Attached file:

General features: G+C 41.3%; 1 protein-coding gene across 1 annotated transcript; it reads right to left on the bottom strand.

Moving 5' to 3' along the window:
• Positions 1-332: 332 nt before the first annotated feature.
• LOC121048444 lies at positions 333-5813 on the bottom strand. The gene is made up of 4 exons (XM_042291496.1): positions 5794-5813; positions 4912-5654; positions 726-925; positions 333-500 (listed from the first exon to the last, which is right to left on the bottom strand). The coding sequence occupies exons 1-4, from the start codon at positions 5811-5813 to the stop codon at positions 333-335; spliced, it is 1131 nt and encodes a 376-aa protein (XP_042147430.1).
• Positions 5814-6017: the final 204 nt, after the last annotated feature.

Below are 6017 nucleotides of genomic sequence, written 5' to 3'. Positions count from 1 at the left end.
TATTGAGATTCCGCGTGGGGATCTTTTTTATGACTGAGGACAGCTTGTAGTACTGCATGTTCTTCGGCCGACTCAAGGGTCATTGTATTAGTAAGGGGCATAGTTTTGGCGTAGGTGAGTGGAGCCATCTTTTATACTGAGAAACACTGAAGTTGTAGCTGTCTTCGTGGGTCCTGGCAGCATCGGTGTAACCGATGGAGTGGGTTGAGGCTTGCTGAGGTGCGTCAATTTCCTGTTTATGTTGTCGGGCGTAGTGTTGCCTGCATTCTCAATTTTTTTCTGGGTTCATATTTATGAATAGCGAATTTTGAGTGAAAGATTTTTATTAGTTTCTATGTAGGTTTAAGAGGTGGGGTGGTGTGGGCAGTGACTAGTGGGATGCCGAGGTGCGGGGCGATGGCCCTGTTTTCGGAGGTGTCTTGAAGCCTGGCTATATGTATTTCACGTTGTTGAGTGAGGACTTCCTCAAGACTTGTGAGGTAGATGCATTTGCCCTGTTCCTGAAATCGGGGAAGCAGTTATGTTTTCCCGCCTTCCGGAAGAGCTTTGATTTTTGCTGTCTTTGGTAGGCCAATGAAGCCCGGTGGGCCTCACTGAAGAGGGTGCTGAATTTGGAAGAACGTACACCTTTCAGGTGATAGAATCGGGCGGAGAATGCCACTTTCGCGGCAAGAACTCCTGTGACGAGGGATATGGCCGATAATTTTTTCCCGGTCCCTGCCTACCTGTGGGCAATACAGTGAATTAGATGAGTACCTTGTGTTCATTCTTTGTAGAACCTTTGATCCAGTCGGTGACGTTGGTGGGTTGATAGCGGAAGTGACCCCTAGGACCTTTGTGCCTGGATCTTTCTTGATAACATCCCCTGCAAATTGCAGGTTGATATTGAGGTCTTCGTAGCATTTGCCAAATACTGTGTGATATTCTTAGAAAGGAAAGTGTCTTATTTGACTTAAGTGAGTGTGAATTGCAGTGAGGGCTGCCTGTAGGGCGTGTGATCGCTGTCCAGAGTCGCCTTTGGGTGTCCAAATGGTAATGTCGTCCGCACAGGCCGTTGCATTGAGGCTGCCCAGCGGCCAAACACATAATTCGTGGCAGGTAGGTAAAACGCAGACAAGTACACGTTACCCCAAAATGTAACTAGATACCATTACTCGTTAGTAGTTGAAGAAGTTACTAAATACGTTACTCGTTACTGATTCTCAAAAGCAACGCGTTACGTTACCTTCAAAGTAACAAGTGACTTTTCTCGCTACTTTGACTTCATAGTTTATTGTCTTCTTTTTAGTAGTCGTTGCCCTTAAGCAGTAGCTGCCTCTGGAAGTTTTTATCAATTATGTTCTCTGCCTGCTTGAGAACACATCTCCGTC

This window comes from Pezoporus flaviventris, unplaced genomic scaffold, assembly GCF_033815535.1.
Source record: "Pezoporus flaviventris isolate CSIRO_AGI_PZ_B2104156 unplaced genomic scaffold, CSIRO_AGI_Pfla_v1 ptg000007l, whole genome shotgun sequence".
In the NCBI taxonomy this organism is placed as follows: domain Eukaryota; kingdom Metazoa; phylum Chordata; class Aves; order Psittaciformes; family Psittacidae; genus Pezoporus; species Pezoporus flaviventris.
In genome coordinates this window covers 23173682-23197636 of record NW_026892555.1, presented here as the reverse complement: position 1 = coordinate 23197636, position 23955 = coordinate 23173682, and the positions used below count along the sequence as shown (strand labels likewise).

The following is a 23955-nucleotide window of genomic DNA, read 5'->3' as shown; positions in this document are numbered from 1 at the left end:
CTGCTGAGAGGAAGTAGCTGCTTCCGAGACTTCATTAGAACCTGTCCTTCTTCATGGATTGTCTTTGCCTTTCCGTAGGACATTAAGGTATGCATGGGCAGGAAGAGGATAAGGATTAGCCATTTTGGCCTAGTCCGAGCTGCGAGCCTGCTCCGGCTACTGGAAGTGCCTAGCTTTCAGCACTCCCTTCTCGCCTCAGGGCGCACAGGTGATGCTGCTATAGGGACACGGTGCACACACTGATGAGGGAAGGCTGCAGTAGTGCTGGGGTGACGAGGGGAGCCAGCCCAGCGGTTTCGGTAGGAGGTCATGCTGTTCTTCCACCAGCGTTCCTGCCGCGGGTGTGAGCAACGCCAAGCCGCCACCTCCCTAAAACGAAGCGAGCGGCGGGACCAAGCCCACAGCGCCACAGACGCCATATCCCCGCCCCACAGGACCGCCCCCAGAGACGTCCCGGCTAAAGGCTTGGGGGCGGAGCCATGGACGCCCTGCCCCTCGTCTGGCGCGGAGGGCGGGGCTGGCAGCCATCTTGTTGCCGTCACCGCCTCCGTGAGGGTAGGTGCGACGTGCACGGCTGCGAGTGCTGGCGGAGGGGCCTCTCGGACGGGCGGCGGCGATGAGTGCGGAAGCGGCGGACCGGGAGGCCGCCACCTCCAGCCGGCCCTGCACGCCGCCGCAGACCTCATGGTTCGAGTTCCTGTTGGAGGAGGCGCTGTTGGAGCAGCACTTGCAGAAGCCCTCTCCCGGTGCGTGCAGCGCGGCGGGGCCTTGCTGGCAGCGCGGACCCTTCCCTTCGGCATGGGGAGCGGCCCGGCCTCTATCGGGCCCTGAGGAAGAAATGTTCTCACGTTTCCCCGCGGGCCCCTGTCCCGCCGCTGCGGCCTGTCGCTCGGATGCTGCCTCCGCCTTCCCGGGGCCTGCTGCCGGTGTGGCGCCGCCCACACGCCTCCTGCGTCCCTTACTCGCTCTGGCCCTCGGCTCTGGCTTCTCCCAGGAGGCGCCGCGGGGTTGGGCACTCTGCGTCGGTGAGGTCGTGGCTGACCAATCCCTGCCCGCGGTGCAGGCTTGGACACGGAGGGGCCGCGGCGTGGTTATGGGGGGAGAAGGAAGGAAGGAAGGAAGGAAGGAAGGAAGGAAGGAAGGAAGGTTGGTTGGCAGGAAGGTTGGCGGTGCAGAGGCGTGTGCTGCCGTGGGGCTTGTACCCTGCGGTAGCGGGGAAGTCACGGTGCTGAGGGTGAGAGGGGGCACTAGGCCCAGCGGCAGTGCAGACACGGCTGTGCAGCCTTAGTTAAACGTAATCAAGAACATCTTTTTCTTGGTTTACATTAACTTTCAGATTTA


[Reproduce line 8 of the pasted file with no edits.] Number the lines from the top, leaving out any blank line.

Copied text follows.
This window comes from Pezoporus flaviventris, unplaced genomic scaffold, assembly GCF_033815535.1.